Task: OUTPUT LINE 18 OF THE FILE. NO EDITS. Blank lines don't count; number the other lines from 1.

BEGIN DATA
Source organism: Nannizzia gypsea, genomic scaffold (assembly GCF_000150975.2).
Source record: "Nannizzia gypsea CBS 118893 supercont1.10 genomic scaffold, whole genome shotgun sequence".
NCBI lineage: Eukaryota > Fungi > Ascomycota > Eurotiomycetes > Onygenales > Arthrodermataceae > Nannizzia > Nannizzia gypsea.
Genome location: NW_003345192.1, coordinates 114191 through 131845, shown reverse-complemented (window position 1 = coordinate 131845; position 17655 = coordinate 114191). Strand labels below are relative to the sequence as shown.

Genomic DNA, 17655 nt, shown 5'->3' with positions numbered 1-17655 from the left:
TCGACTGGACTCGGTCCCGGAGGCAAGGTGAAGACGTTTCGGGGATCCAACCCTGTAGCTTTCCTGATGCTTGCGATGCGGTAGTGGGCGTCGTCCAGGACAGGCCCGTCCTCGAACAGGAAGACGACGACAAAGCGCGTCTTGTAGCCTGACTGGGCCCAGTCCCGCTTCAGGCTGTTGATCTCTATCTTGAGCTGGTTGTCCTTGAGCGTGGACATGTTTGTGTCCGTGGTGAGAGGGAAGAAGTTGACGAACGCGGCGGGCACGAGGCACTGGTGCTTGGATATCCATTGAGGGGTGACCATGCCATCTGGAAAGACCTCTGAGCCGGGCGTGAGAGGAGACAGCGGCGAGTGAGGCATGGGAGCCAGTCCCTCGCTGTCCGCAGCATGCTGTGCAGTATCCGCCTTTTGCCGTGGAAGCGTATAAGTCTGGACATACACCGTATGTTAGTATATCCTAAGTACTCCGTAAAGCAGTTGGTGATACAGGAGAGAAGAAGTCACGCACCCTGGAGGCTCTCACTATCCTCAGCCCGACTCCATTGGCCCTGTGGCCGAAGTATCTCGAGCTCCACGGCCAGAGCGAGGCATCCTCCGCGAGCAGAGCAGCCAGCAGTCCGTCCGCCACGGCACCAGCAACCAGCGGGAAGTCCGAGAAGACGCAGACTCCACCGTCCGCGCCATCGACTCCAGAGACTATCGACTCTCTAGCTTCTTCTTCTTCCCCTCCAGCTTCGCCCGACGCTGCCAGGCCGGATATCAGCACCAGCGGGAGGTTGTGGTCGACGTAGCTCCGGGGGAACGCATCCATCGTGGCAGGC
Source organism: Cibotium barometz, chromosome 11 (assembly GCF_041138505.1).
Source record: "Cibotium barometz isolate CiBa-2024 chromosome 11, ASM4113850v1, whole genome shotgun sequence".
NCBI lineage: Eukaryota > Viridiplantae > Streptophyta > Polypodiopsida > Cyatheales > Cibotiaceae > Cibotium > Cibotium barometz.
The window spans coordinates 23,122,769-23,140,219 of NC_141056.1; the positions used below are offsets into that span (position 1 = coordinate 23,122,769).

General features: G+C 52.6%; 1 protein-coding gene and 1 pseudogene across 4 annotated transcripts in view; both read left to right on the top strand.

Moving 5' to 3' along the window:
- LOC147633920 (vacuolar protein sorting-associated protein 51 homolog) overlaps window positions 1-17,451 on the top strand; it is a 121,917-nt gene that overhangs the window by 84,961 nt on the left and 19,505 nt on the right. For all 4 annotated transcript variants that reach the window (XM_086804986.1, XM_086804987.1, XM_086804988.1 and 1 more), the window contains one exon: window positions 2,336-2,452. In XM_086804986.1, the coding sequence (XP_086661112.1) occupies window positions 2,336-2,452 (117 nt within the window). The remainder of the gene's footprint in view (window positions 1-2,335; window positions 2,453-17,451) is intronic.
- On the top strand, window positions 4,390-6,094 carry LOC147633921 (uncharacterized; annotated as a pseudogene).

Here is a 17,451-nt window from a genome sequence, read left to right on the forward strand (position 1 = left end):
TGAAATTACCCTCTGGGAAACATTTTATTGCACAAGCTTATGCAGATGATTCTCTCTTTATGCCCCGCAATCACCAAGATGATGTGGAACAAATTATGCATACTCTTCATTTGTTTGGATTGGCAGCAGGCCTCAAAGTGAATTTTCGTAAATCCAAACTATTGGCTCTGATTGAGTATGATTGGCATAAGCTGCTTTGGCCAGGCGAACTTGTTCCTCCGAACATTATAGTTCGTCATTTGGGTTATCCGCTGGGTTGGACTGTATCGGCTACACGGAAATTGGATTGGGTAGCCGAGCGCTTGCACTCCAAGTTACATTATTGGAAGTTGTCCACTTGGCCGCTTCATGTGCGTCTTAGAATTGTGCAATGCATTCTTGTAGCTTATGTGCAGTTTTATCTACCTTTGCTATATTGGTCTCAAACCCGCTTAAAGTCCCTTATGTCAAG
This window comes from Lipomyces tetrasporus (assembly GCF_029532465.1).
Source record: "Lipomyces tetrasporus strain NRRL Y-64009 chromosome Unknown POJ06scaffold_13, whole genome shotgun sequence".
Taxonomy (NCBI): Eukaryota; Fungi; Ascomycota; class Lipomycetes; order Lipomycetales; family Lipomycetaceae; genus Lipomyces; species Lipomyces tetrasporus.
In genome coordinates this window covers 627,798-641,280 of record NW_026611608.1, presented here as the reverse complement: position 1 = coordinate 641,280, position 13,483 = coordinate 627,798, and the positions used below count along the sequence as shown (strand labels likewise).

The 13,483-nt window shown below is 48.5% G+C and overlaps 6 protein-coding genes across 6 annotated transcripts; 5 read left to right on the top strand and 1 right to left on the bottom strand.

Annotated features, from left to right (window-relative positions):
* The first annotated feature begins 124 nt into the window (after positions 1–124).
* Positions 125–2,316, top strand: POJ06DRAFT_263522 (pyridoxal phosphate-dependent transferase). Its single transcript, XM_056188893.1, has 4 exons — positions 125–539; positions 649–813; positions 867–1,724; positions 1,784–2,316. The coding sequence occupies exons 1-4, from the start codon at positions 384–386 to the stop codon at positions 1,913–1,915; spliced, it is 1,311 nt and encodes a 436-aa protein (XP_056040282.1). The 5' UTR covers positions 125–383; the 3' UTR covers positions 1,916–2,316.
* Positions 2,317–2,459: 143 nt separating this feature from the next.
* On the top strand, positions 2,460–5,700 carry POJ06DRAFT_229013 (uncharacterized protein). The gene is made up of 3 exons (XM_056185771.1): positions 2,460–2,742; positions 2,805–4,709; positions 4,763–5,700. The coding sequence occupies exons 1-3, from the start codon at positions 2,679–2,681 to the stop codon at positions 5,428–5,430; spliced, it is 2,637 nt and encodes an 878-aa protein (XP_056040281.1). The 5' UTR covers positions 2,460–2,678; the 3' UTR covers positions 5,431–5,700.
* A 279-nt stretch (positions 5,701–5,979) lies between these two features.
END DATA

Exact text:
Source record: "Lipomyces tetrasporus strain NRRL Y-64009 chromosome Unknown POJ06scaffold_13, whole genome shotgun sequence".